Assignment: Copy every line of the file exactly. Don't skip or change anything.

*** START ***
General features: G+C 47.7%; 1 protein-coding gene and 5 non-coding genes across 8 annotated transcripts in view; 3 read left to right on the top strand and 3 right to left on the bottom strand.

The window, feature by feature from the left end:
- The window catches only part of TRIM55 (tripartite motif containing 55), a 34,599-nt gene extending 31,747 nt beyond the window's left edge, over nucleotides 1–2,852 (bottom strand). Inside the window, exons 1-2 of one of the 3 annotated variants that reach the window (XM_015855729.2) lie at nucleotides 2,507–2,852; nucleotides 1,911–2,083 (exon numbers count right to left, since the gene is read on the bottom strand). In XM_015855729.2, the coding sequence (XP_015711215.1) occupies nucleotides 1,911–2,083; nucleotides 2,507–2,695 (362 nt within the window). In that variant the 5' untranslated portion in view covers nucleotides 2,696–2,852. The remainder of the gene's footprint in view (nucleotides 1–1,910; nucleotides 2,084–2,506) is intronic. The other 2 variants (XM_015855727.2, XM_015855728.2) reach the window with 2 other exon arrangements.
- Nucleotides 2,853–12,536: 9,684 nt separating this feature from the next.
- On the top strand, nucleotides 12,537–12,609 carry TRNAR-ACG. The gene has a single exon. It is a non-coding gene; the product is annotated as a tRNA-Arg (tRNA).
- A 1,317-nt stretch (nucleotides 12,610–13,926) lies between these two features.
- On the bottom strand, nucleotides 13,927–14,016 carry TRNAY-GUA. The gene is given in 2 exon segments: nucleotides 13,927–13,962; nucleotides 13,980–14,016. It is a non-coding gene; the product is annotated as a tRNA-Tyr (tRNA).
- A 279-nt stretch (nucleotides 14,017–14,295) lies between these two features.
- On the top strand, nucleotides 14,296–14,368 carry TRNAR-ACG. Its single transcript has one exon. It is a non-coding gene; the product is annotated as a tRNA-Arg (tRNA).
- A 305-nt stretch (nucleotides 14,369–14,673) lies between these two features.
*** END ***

General features: G+C 47.7%; 1 protein-coding gene and 5 non-coding genes across 8 annotated transcripts in view; 3 read left to right on the top strand and 3 right to left on the bottom strand.

The window, feature by feature from the left end:
- The window catches only part of TRIM55 (tripartite motif containing 55), a 34,599-nt gene extending 31,747 nt beyond the window's left edge, over nucleotides 1–2,852 (bottom strand). Inside the window, exons 1-2 of one of the 3 annotated variants that reach the window (XM_015855729.2) lie at nucleotides 2,507–2,852; nucleotides 1,911–2,083 (exon numbers count right to left, since the gene is read on the bottom strand). In XM_015855729.2, the coding sequence (XP_015711215.1) occupies nucleotides 1,911–2,083; nucleotides 2,507–2,695 (362 nt within the window). In that variant the 5' untranslated portion in view covers nucleotides 2,696–2,852. The remainder of the gene's footprint in view (nucleotides 1–1,910; nucleotides 2,084–2,506) is intronic. The other 2 variants (XM_015855727.2, XM_015855728.2) reach the window with 2 other exon arrangements.
- Nucleotides 2,853–12,536: 9,684 nt separating this feature from the next.
- On the top strand, nucleotides 12,537–12,609 carry TRNAR-ACG. The gene has a single exon. It is a non-coding gene; the product is annotated as a tRNA-Arg (tRNA).
- A 1,317-nt stretch (nucleotides 12,610–13,926) lies between these two features.
- On the bottom strand, nucleotides 13,927–14,016 carry TRNAY-GUA. The gene is given in 2 exon segments: nucleotides 13,927–13,962; nucleotides 13,980–14,016. It is a non-coding gene; the product is annotated as a tRNA-Tyr (tRNA).
- A 279-nt stretch (nucleotides 14,017–14,295) lies between these two features.
- On the top strand, nucleotides 14,296–14,368 carry TRNAR-ACG. Its single transcript has one exon. It is a non-coding gene; the product is annotated as a tRNA-Arg (tRNA).
- A 305-nt stretch (nucleotides 14,369–14,673) lies between these two features.